Fluctuat (France):

Passage à lan 2000 pour le moins dépaysant à lécoute de cette compilation inédite assemblée par le label Londonien Touch. Fondé en 1982 il fut un modèle pour beaucoup, débuta avec des compilations K7 ou lon croisait, entre autres, New Order… Continua par des projets avec dex-Cabaret voltaire ou Wire, et surtout imposa en son pays bon nombre de créateurs de génie, dont ceux empruntés au label Autrichinen Mego : Fennesz, Farmers Manual, Rehberg & Bauer. Touch a toujours privilégié les musiques qui vont de lavant, et les sons digitaux mais sans jamais négliger les richesses traditionnelles, éthniques ou contemporaines. Ce sampler, leur quatrième, offre une musique dapproche difficile, riche et généreuse. Qui sadresse plus aux sens et à lintellect quau corps. Des sons qui exigent une constante attention. Ryoji Ikeda, Japonais de Tokyo qui a trois albums chez Touch, joue ici de la fréquence… Le prolifique Allemand Thomas Brinkmann impose son rythme minimaliste millésimé : excellent… Mika Vainio (Pan*Sonic) fait un peu office de second rôle et je lui préfére largement les fugues solo de son compère Ilpo Väisänen… Les anciens de Cabaret Voltaire : Chris Watson -ici pour trois morceaux- ou Richard H. Kirk sont bel et bien toujours à la pointe… Scala revient à ses premiers amours avec un killer percutant et attachant qui nous remémore que son meilleur disque est sorti chez Touch, avant quil ne rejoigne la trop polie écurie Too Pure… Locust place ses ambiences étherées et jai du mal avec le timbre de voix… Les titres senchainent bien et démontrent lunité du label, les autres membres de la famille ont pour nom Aer, Thomas, Philip Jeck, People Like Us, Hazard… 21 titres inédits et exclusifs qui raffermissent lillustre réputation dun incontournable de la musique cérébrale. [philippe petit]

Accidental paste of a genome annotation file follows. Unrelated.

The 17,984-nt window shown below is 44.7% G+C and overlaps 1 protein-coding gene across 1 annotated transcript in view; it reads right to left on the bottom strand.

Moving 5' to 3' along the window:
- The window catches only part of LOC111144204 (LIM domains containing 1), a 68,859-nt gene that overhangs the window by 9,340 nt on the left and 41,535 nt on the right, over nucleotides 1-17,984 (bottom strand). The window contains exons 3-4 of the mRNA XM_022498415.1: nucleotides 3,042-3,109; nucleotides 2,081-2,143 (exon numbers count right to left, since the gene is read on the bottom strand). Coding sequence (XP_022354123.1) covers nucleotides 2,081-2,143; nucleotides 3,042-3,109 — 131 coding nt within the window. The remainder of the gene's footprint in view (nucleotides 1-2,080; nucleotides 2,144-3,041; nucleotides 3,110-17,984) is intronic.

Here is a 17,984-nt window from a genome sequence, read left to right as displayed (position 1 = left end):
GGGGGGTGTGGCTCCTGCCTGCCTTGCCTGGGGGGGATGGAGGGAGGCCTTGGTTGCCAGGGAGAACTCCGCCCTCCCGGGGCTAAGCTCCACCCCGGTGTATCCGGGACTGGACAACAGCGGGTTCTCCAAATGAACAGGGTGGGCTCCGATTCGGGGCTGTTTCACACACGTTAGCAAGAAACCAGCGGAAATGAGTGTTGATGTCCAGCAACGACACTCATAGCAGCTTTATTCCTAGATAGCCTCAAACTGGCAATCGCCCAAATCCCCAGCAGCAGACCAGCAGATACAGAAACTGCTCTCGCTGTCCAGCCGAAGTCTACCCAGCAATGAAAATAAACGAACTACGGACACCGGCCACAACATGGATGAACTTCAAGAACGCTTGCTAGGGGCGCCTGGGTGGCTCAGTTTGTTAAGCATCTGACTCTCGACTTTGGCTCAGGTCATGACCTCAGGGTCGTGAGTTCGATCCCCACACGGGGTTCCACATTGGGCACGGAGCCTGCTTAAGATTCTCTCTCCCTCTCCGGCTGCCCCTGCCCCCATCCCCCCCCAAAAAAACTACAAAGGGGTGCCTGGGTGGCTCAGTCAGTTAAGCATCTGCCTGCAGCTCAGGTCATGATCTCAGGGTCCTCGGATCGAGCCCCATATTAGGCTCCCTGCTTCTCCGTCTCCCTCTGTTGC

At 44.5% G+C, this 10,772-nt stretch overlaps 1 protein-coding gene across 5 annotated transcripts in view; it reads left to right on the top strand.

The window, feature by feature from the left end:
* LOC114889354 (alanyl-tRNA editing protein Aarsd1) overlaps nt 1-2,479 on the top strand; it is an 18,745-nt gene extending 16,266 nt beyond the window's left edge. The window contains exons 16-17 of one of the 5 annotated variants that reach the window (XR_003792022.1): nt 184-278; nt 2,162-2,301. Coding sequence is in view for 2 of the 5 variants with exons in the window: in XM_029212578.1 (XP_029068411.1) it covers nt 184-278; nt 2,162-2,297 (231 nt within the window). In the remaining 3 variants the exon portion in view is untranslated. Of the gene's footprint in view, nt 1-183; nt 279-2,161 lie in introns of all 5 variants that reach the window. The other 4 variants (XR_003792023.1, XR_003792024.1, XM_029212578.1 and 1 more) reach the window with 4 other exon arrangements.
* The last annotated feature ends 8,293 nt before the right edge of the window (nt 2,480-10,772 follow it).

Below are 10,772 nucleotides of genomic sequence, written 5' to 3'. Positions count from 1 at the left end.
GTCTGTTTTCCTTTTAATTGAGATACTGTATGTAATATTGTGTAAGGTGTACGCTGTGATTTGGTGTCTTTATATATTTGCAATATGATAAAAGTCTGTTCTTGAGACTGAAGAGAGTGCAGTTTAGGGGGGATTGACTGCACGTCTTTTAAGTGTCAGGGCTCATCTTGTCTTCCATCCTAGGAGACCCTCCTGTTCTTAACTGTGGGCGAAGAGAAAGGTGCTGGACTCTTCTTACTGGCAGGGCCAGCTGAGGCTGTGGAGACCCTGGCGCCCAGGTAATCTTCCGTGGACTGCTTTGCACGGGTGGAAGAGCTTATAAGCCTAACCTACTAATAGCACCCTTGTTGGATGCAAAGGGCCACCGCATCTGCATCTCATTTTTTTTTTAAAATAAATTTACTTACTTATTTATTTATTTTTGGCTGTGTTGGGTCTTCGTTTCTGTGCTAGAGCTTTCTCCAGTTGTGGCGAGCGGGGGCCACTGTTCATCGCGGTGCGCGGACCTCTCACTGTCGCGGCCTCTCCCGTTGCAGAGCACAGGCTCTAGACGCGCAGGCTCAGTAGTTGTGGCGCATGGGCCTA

Touch [and Leaf] have long been two of the top UK labels worth checking out with cutting-edge stances that have forfeited more hits than misses. 00 highlights Touch’s radical leftfield leanings with a 21 track platter of tasty sound sculptures. The colorless buzztone science of artists like Hazard, Mika Vainio, Daniel Menche and Ryoji Ikeda fill one end of the spectrum with storms of studied disquiet and satisfying slices of sonic nihilism, while Thomas Brinkmann and Tobias Frere-Jones pick up the baton and add some rhythmic devices built on throbbing patterns and clickity-tapping mayhem, respectively. The concrete collage work of AER and the contextual field recordings of Chris Watson squeeze listening pleasure from captured moments, while downplaying the circuit-based archery of their 00 counterparts. Meanwhile the lush and inviting melodica of artists Locust, Scala and Biosphere pepper the release with relatively accessible respite, just about rounding out the spectrum. Except…I can’t forget to mention a collaboration among People Like Us, The Jet Black People [sic] and Wobbly, whose track boxes up a Takemura-style, skippy texture, adding meowing samples and arriving at a weird interpretation of DJ aesthetic [sic]. This track, while a deconstruction of – I think – hiphop, is the closest this compilation gets to acknowledging any music genre, at least overtly. And even here, that reference is oblique. Overall, a good, challenging collection of some of the brightest sound painters. [Maveriq]